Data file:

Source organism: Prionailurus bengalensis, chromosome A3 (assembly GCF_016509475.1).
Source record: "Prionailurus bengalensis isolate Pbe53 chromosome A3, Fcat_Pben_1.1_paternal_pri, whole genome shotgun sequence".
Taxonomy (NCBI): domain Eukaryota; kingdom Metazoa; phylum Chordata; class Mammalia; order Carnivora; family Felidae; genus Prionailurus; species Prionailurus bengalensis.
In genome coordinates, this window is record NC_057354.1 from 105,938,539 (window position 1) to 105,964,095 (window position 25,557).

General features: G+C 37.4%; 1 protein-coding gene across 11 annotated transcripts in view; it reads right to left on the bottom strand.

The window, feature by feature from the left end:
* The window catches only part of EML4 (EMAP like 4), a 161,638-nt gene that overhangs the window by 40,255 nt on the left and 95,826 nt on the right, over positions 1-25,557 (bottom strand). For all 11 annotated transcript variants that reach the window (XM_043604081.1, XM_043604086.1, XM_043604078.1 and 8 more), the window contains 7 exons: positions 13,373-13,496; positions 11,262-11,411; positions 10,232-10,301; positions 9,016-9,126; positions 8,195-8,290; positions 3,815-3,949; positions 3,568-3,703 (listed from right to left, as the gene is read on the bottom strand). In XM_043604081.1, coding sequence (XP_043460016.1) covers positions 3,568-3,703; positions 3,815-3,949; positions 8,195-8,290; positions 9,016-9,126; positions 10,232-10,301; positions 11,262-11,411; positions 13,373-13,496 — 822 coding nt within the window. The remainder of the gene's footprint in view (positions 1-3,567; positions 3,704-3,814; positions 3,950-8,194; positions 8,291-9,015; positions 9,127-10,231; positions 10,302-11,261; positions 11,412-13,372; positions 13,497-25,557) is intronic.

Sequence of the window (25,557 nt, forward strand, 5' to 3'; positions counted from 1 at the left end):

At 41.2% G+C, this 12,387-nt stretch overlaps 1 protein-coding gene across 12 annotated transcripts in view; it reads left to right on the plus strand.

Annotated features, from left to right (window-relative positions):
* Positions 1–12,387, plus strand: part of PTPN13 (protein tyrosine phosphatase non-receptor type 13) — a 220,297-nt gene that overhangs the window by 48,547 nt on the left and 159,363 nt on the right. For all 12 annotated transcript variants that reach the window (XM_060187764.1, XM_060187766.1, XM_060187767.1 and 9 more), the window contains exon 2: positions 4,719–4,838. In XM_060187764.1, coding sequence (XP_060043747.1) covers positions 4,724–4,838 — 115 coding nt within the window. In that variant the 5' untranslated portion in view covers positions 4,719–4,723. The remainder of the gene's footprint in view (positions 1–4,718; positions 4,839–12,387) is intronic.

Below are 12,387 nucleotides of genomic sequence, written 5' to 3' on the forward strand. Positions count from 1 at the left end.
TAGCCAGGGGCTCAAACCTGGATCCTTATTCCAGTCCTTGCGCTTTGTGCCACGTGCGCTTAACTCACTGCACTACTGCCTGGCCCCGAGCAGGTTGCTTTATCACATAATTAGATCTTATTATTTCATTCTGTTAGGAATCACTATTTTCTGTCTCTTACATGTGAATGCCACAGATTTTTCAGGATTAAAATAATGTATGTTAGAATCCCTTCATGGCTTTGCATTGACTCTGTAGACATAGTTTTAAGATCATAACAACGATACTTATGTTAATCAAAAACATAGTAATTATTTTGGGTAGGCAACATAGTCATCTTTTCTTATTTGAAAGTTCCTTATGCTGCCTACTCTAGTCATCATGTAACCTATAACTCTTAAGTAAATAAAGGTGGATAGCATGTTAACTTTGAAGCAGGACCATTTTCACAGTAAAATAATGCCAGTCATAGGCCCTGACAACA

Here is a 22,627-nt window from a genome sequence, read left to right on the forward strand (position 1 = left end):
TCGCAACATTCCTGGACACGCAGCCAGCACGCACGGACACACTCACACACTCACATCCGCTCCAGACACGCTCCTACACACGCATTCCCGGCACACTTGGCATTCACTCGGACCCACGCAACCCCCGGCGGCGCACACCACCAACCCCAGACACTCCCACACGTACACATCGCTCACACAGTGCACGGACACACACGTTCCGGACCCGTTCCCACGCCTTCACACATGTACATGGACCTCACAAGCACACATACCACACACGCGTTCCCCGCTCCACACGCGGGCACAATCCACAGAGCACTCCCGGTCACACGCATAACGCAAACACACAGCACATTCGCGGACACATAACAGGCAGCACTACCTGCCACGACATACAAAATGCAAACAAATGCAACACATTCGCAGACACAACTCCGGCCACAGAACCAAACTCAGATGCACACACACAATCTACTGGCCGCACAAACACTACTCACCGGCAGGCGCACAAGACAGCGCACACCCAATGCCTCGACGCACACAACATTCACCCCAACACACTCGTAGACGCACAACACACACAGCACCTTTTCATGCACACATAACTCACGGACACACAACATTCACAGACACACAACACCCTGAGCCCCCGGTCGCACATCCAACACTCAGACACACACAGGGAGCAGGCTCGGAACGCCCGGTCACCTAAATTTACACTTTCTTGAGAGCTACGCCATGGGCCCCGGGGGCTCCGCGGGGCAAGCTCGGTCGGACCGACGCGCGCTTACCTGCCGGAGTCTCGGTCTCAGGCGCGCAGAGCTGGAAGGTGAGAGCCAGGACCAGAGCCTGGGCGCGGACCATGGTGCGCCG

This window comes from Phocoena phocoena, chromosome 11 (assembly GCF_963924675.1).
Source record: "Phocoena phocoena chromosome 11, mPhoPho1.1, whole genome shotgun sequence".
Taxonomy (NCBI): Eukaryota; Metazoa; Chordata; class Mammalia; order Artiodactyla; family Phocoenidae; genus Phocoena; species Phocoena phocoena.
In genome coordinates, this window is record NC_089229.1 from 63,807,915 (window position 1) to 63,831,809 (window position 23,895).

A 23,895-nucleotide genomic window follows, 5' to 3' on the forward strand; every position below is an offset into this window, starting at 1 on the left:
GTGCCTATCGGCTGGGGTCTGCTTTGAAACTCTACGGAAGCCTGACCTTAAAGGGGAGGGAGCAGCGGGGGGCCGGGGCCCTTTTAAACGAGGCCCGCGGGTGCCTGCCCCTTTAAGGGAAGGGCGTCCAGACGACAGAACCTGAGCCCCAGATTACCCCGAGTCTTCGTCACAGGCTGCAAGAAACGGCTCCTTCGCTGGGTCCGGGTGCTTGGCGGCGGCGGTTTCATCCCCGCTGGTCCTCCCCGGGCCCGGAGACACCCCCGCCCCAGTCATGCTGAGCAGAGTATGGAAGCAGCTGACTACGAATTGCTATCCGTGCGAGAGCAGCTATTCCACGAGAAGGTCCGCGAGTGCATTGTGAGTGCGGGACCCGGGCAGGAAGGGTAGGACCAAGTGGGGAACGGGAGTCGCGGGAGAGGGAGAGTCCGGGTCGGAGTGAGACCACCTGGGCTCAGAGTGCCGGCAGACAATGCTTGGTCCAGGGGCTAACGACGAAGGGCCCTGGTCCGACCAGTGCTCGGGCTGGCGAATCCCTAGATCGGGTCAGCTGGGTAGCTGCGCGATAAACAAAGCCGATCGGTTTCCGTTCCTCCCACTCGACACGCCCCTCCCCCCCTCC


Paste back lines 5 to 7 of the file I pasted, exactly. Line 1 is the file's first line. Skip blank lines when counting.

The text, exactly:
General features: G+C 37.4%; 1 protein-coding gene across 11 annotated transcripts in view; it reads right to left on the bottom strand.

The window, feature by feature from the left end:
* The window catches only part of EML4 (EMAP like 4), a 161,638-nt gene that overhangs the window by 40,255 nt on the left and 95,826 nt on the right, over positions 1-25,557 (bottom strand). For all 11 annotated transcript variants that reach the window (XM_043604081.1, XM_043604086.1, XM_043604078.1 and 8 more), the window contains 7 exons: positions 13,373-13,496; positions 11,262-11,411; positions 10,232-10,301; positions 9,016-9,126; positions 8,195-8,290; positions 3,815-3,949; positions 3,568-3,703 (listed from right to left, as the gene is read on the bottom strand). In XM_043604081.1, coding sequence (XP_043460016.1) covers positions 3,568-3,703; positions 3,815-3,949; positions 8,195-8,290; positions 9,016-9,126; positions 10,232-10,301; positions 11,262-11,411; positions 13,373-13,496 — 822 coding nt within the window. The remainder of the gene's footprint in view (positions 1-3,567; positions 3,704-3,814; positions 3,950-8,194; positions 8,291-9,015; positions 9,127-10,231; positions 10,302-11,261; positions 11,412-13,372; positions 13,497-25,557) is intronic.